- The Washington Times - Thursday, July 24, 2008

International Business Machines Corp. credits its No. 2 spot on the Dow Jones Industrial Average this year to more than 3,000 workers like Michael C. Pitman. He’s not an Internet wizard or a supercomputer designer. He spends his time studying how the light receptor works in the human eye.

One of the last corporations still emphasizing basic research, IBM attributes part of its stock’s gain this year to expanding the development budget when competitors like Bell Labs fell behind.

IBM spent $6.2 billion in 2007, 30 percent more than it did in 2002, on projects with little discernible impact on the company’s day-to-day work. Instead, its scientists are tracing migratory patterns of humans and studying the DNA of cocoa trees.

“Research is IBM’s secret sauce, the special house dressing that allows all the divisions to stay competitive,” said Richard Doherty, research director at Seaford, N.Y.-based technology analyst Envisioneering Group Inc.

Chief Executive Officer Sam Palmisano is following in the tracks of Lou Gerstner, who overhauled research strategy while he ran IBM from 1993 to 2002. Now scientists, not just sales staff, meet with customers of the biggest computer-services company, and it has more than 75 development centers worldwide.

IBM last week reported a 22 percent increase in second-quarter profit, beating analysts’ estimates, as research spending rose 8.2 percent to $1.66 billion. The stock trailed only Wal-Mart Stores Inc. among members of the Dow this year, up 17 percent.

IBM’s research budget, which includes the science projects and development of new products like server computers, grew by $1.4 billion from 2002 to 2007. In 2007, for the 15th straight year, IBM won the most U.S. patents of any company, 3,148. Research and development totaled 6.2 percent of sales.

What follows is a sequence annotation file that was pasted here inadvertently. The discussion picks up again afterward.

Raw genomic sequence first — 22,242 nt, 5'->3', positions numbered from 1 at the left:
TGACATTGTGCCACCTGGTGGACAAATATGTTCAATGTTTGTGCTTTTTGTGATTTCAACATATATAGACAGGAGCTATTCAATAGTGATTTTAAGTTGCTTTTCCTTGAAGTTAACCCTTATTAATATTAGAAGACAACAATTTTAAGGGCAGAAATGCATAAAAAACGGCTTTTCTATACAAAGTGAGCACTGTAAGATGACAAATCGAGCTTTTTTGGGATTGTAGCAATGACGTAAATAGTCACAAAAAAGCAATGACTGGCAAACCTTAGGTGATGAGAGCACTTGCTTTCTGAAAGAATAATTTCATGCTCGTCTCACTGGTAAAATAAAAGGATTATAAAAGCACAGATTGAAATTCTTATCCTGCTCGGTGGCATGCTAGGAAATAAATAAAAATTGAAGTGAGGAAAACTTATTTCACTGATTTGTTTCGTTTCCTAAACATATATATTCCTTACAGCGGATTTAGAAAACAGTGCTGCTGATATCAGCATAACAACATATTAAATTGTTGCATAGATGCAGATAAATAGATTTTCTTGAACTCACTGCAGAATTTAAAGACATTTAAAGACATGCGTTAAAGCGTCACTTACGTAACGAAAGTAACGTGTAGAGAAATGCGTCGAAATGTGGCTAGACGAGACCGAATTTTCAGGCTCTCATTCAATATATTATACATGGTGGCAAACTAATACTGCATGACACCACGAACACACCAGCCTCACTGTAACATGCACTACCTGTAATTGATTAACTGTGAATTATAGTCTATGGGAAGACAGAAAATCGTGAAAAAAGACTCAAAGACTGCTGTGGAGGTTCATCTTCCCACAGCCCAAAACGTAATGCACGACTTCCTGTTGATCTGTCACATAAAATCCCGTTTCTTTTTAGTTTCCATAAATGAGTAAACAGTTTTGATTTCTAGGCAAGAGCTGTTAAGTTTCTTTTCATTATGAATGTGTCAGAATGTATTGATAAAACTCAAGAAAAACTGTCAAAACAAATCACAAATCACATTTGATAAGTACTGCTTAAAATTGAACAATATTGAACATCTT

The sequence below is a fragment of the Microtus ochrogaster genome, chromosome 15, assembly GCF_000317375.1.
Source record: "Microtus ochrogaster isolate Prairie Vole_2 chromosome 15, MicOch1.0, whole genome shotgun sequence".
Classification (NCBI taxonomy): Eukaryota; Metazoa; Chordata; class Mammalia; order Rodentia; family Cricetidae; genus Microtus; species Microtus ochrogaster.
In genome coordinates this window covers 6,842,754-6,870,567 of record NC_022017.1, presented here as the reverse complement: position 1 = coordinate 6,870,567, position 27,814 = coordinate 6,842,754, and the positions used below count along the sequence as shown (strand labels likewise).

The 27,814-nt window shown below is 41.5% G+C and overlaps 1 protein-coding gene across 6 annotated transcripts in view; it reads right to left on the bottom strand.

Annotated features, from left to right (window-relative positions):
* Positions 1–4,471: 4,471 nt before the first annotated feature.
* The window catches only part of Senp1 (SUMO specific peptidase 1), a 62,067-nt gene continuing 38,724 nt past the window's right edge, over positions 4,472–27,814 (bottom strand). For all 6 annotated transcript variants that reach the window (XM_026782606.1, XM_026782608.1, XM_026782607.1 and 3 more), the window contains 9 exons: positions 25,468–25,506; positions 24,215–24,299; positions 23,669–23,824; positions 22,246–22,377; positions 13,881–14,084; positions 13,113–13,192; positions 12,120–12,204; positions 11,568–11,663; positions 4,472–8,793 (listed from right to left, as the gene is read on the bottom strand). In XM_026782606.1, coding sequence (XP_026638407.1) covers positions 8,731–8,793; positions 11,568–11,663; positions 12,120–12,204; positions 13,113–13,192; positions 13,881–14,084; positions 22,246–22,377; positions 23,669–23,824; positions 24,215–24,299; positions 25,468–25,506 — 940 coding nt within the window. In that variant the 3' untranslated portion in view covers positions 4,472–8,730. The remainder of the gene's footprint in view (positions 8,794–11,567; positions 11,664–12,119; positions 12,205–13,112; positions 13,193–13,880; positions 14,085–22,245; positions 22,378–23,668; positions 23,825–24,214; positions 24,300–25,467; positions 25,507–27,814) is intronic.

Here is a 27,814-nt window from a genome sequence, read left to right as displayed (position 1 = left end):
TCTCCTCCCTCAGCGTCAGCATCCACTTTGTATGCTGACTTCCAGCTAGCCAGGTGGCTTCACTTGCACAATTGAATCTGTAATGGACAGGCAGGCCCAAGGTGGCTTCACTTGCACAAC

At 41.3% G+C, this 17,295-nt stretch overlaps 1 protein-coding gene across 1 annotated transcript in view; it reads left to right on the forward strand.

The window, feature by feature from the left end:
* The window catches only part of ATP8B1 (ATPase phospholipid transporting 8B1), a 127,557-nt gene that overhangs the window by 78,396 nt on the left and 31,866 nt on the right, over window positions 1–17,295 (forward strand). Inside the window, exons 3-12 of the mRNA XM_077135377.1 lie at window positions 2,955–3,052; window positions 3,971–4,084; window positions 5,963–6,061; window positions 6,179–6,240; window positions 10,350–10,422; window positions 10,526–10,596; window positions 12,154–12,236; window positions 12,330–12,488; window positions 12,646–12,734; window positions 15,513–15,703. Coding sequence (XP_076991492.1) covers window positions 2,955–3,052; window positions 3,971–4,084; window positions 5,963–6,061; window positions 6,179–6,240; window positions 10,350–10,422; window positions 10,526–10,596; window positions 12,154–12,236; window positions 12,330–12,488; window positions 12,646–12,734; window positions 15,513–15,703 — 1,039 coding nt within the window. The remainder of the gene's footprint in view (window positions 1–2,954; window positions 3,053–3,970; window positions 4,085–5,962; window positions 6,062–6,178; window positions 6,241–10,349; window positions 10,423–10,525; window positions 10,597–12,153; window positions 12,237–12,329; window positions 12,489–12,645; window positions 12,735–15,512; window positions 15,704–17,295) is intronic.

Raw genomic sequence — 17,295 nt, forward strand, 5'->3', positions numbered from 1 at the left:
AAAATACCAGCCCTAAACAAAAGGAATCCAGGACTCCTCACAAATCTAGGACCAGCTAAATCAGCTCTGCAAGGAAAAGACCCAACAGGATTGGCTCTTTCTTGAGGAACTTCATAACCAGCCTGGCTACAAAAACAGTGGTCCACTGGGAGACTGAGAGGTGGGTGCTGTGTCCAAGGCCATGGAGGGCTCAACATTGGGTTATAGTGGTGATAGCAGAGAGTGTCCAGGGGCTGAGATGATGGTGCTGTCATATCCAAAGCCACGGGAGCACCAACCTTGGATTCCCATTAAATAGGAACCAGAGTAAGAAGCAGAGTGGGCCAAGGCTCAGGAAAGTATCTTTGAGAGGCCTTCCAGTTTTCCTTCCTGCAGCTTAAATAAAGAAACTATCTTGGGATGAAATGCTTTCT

In contrast, Xerox Corp., whose Palo Alto Research Center in California developed the graphical user interface, spent $912 million on research last year — about the same as it did in 2002 — or 5.3 percent of sales, according to its annual reports.

Hewlett-Packard Co., the world’s largest personal-computer maker and No. 10 on the patent list, said in March it would fund fewer projects. It spent $3.6 billion on research in 2007, a little more than in 2002, or about 3.5 percent of sales.

Research spending for Alcatel-Lucent SA, which absorbed Bell Telephone Laboratories in 2006, was $4.3 billion in 2007, a 6.5 percent decrease from what the combined companies spent in 2002, or 17 percent of sales. Bell Laboratories developed the transistor.

“Their heyday seems to be over,” Jonathan Eunice, an analyst with Nashua, N.H.-based researcher Illuminata Inc., said of Bell and Xerox PARC. “What IBM did was it figured out how to get value out of the R&D; process.”

At Thomas J. Watson Research Center in Yorktown Heights, N.Y., one of IBM’s eight major labs, Mr. Pitman, an expert in biomolecular dynamics, and Ajay Royyuru, senior manager for IBM’s computational biology program, led a three-dimensional tour through the light detector of the human eye on a June day.

On three 48-square-foot screens, Mr. Pitman projected a blue, green, red and white model of rhodopsin, the membrane protein responsible for dim-light vision. Mr. Pitman and a team of scientists created the simulation using IBM’s Blue Gene supercomputer.

Working with the National Institutes of Health and university researchers, IBM showed for the first time that a significant amount of water resides in the protein structure during light detection in the eye. Understanding the makeup of the protein is critical to drug development in a market worth tens of billions of dollars.

“As we develop faster and faster supercomputers, it’s not always clear how to use them most effectively, and this is one example of how use them to advance drug discovery,” said Mr. Pitman, who has worked at IBM for 12 years.

Elsewhere in the lab, Ted van Kessel and Bob Sandstrom stood in the sunshine. Like children burning leaves with a magnifying glass, they focused 230 watts of sunlight through a lens onto a solar cell 1 centimeter square.

The cell converted the energy into 70 watts of usable electricity, about five times what a cell that size typically generates. The trick lies in cooling the tiny square as it absorbs enough heat to melt stainless steel.

IBM doesn’t plan to make or sell solar panels. The company intends to license the technology to a solar-power company or form a partnership with a utility. Last year, it got about 10 percent of profit — almost $1 billion — from licensing its technology.

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